So I looked into psychiatry again! And volunteered at the Vancouver Crisis Centre & the Burnaby Hospital, in hopes to gain clarity & an overwhelming sense of purpose. I know, probably not the place to look for that huh? But once upon a time I believed our careers to have more impact in our personality than they actually, objectively do. We learn & we grow.

I began to question everything; how could it be that I wasn’t enjoying any of the things I knew I was good at. I know I get along with people, I know research is very important, I know that I want to help others and I get a tingly feeling of excitement at the challenge that is understanding & dealing with complex mental disorders. So, what’s wrong?

3. Early life crisis #2

Something. Something is wrong. Right? I kept thinking to myself, am I depressed? What is wrong with me. I couldn’t possibly have spent 4.5 years working towards a career path that I no longer found fulfilling. But nothing was wrong with me. I simply changed. Humans are not static creatures, we change slowly, insidiously, & we are always moving, always learning, always growing.

I stopped thinking of the fruits of my career 20 years down the road & began thinking about my next 5 years. How do I want my every day to look like? What do I want to do aside from my career? Who do I want to be? A social being? Yes. Do I want to spend 5 more years in medical school grinding to become a professional in a field I’m no longer passionate about? No. Do I want to have a flexible schedule and actually see the world? Yes. Hell yeah. I want to travel, and take moxie out and about. I want to live.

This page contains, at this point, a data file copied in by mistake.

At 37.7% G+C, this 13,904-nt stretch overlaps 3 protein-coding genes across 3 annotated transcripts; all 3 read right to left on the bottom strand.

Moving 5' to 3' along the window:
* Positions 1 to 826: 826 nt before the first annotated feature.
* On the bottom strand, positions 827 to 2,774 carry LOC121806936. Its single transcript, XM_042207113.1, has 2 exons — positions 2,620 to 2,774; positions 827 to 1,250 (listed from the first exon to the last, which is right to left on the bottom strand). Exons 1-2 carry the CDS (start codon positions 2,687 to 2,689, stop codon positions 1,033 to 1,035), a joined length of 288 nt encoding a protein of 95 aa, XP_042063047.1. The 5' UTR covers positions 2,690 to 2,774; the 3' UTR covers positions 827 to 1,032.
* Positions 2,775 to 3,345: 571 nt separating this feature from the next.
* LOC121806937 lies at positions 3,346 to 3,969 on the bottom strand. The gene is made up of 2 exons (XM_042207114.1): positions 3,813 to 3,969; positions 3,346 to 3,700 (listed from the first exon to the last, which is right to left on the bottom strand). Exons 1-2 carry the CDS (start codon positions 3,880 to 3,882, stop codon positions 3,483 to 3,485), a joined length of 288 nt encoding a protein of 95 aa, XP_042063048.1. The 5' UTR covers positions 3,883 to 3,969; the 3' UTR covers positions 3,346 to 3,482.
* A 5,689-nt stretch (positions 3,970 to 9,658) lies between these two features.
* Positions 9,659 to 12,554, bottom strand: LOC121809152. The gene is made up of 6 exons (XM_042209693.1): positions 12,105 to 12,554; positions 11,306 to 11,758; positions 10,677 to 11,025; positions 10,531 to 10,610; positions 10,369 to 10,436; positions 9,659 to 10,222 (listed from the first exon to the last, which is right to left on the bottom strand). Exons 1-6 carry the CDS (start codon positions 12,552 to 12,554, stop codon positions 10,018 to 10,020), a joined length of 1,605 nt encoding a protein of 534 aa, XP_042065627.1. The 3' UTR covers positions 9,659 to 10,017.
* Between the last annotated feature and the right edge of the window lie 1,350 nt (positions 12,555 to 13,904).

4. How to … live?

I had no idea what I was doing. How do I make that vision in my head happen? What can I do to shift my path, my experiences, my triumphs & failures into a future that aligns with what I know I need & want? This is a daunting question. I didn’t know how to do it. I spent the good part of a year freaking out internally at the reality of lacking a clear path. I had always had a path. It was terrifying.

Eventually, I began looking for other options. What else is out there. What else would I enjoy? I was torn between wanting a new career and refusing to attend school for another 4 years. I want to live, remember?

So I literally typed “Certificate Programs” in google and got to lookin’

I found many, I searched alphabetically so you can see the degree of confusion I was in when you realize I ended up deciding on Public Relations. PR allows me to use my psychology background and apply it to a business focused career. Kinda perfect, right?

5. K but like… HOW TO LIVE?

I didn’t answer the question. I’m not sure how to. What I have learned from this process goes beyond switching career paths. It’s about thinking about yourself, considering yourself, listening to yourself. I am the happiest when I am outdoors with Moxie and the people I love, so why did I settle on research and spend countless hours locked up in a lab looking at data?

I am a social being. I love talking to people and learning about their lives, so why wouldn’t I choose a career that allows me to do just that every day. Every time I take on a new client, I will be able to learn about their vision, their business and their motivation behind it all.

It is so easy to get caught up with obligations and forget to harness what puts a smile on our faces and project it onto the world. But we must bring ourselves back to that every time.

We make our own future.